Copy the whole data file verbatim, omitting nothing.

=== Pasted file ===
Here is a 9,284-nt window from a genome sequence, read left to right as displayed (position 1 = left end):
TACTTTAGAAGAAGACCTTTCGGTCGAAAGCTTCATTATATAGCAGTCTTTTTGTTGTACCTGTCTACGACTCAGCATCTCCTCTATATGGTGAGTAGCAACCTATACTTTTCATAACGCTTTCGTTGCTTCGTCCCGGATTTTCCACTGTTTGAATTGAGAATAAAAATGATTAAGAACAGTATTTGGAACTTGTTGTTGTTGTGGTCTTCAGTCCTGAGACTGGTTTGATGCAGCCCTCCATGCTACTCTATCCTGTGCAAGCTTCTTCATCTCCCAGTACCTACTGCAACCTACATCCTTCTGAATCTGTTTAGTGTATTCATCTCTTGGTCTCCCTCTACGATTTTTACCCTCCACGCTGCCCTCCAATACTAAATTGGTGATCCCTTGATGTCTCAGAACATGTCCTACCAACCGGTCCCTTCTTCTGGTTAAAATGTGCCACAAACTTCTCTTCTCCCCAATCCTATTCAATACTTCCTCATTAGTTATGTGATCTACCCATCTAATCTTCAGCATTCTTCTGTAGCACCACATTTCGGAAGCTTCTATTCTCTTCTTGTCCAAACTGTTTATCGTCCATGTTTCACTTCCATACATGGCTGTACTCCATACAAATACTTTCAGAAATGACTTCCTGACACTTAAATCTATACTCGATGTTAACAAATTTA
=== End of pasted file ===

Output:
Here is a 9,284-nt window from a genome sequence, read left to right as displayed (position 1 = left end):
TACTTTAGAAGAAGACCTTTCGGTCGAAAGCTTCATTATATAGCAGTCTTTTTGTTGTACCTGTCTACGACTCAGCATCTCCTCTATATGGTGAGTAGCAACCTATACTTTTCATAACGCTTTCGTTGCTTCGTCCCGGATTTTCCACTGTTTGAATTGAGAATAAAAATGATTAAGAACAGTATTTGGAACTTGTTGTTGTTGTGGTCTTCAGTCCTGAGACTGGTTTGATGCAGCCCTCCATGCTACTCTATCCTGTGCAAGCTTCTTCATCTCCCAGTACCTACTGCAACCTACATCCTTCTGAATCTGTTTAGTGTATTCATCTCTTGGTCTCCCTCTACGATTTTTACCCTCCACGCTGCCCTCCAATACTAAATTGGTGATCCCTTGATGTCTCAGAACATGTCCTACCAACCGGTCCCTTCTTCTGGTTAAAATGTGCCACAAACTTCTCTTCTCCCCAATCCTATTCAATACTTCCTCATTAGTTATGTGATCTACCCATCTAATCTTCAGCATTCTTCTGTAGCACCACATTTCGGAAGCTTCTATTCTCTTCTTGTCCAAACTGTTTATCGTCCATGTTTCACTTCCATACATGGCTGTACTCCATACAAATACTTTCAGAAATGACTTCCTGACACTTAAATCTATACTCGATGTTAACAAATTTA